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    The Great Conversion Paid Member

    AS AN UNTOUCHABLE BOY in village India at the turn of the century, Bhimrao Ramji Ambedkar (1891-1956) was forced to sit silently on a piece of burlap at the back of his classroom; his notebooks could not be handled by the teacher, and drinking water was poured into his mouth to avoid physical contact. Like the other boys from the Mahar community of untouchables, he was beaten if he accidentally touched a caste Hindu. More »
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    Facing Loss Paid Member

    We all know what it is like to lose something: love, friendships, identity, opportunity, pets, homes, our hair. And although we know that impermanence is a fact of life, each loss still hits us afresh, almost as if we had never lost anything before. We feel empty, angry, desperate, uncertain—and lost ourselves. It's easy enough to say "This too shall pass," but what about the pain we're feeling right here, right now? More »
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    Schooling Our Intention Paid Member

    How can we engage in action on behalf of earth and not get consumed, not go crazy? We who have aligned ourselves with this effort to transform a civilization so that complex forms of life can continue are faced with something very different from the kinds of challenges that our foremothers and forefathers faced. I'd like to begin by reflecting on some peculiarities of our situation in the twilight of the twentieth century here on planet earth. Six occur to me. First of all, there is the staggering range of the crisis, from the soil to the forest to the air to the seas to the rivers to the spasms of extinction. It's overwhelming for any single pair of eyes. More »
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    Positive Disintegration Paid Member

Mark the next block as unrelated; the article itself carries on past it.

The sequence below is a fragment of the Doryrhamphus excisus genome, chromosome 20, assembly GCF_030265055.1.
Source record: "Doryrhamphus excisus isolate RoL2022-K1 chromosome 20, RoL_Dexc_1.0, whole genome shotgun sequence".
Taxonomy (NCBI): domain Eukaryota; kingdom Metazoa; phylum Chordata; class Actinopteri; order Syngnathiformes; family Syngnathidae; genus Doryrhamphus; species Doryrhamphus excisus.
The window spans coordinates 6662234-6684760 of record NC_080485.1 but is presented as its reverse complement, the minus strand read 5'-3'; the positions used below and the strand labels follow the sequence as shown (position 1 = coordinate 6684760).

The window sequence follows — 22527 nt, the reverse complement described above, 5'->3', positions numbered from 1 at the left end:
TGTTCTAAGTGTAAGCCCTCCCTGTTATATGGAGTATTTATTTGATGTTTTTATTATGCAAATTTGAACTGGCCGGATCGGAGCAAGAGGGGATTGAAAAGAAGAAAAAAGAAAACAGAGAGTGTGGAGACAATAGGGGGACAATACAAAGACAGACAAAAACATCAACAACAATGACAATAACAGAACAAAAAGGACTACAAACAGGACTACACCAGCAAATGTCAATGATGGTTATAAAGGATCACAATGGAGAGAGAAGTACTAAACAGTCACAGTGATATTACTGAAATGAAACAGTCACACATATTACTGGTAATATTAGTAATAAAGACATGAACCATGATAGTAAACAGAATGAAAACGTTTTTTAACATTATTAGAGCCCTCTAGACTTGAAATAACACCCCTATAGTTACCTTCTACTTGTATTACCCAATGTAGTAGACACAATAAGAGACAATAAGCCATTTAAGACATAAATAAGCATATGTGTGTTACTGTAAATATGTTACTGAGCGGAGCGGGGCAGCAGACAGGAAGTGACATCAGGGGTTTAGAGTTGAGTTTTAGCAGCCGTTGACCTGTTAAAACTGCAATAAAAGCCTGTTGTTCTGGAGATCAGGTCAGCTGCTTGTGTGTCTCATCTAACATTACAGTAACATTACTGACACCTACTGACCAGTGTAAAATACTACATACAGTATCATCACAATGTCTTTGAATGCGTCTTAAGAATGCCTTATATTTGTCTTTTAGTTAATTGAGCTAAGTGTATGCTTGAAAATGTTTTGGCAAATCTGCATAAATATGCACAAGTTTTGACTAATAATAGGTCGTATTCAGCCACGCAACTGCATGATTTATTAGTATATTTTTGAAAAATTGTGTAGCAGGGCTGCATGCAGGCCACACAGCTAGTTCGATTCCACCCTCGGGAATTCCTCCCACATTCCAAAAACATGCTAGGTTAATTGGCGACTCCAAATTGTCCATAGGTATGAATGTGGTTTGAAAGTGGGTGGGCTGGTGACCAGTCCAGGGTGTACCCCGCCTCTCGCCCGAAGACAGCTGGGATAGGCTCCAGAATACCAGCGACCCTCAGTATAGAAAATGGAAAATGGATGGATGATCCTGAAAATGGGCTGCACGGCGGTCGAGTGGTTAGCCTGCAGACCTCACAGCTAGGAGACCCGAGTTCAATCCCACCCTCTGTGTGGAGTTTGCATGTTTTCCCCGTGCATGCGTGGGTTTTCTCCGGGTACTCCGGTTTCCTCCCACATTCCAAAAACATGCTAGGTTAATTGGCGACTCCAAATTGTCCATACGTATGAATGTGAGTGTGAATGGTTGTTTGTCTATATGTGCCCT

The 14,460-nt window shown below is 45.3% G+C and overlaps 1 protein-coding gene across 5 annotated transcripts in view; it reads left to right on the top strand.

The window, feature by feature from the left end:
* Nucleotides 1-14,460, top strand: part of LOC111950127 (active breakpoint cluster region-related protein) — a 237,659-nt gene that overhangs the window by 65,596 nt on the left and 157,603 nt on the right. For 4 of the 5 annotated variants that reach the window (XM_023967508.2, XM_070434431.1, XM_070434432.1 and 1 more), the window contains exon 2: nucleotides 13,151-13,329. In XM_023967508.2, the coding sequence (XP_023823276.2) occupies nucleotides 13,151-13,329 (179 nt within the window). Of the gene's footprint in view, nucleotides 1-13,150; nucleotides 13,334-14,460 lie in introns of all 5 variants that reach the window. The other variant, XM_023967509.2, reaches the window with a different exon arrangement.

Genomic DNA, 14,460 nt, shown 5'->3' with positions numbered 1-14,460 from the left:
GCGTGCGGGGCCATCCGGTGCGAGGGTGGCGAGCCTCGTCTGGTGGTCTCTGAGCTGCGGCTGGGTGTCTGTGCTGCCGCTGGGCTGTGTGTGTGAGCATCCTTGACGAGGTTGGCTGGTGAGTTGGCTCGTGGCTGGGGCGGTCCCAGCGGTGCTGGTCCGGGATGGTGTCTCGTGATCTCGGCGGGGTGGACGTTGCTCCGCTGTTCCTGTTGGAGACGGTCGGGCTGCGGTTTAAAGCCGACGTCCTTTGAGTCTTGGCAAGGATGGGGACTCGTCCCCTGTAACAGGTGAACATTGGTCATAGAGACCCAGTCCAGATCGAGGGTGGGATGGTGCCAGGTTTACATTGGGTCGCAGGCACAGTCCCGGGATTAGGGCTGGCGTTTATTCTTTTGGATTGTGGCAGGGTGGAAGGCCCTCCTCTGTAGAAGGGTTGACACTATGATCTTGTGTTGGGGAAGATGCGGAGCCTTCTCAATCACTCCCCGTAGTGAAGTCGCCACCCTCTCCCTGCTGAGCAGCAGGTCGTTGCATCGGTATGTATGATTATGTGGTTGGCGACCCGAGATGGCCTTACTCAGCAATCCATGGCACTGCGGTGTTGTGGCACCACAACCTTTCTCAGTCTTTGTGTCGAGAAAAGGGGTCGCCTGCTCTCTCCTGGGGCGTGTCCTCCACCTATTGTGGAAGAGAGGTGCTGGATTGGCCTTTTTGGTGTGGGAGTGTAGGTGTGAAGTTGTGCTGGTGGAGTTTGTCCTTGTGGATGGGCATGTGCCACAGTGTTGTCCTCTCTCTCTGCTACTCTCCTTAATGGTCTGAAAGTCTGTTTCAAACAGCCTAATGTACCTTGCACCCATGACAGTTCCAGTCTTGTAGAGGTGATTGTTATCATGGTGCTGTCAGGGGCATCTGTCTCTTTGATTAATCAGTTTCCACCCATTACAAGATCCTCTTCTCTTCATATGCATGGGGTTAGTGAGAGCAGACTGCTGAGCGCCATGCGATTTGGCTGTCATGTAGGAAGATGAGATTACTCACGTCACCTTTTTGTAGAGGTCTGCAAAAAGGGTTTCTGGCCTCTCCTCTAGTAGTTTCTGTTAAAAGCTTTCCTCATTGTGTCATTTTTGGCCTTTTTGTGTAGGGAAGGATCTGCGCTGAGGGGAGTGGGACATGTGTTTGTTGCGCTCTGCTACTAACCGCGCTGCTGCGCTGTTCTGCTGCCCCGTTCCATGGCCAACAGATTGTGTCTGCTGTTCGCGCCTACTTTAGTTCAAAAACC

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    Right Speech Paid Member

    “And what, friends, is right speech? Abstaining from false speech, abstaining from malicious speech, abstaining from harsh speech, and abstaining from idle chatter—this is called right speech.” “And what, bhikkhus, is wrong speech? False speech, malicious speech, harsh speech, and gossip: this is wrong speech. “And what, bhikkhus, is right speech? Right speech, I say, is twofold: there is right speech that is affected by taints, partaking of merit, ripening on the side of attachment; and there is right speech that is noble, taintless, and supramundane, a factor of the path. More »
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    Buddhists in America: A Short Biased View Paid Member

    Political discourse has made it popular to speak of Asian-American and Euro-American Buddhism as two distinct camps; yet this does not take into account the many divisions under each of these headings. In short, there is no love lost between different Asian groups in America. Just one example: every group with half a memory of World War II—the Koreans, the Burmese—still hates the Japanese, and often the Japanese still think of other peoples as the barbarians. Race and sectarianism are further complicated by the general lack of knowledge among Asian-American congregations about sects of Buddhism other than the ones that they follow; this is logical, as their devotion has not required the labored search common to converts. Another problem with dividing Buddhists into these two groups is that African-Americans are invisible. More »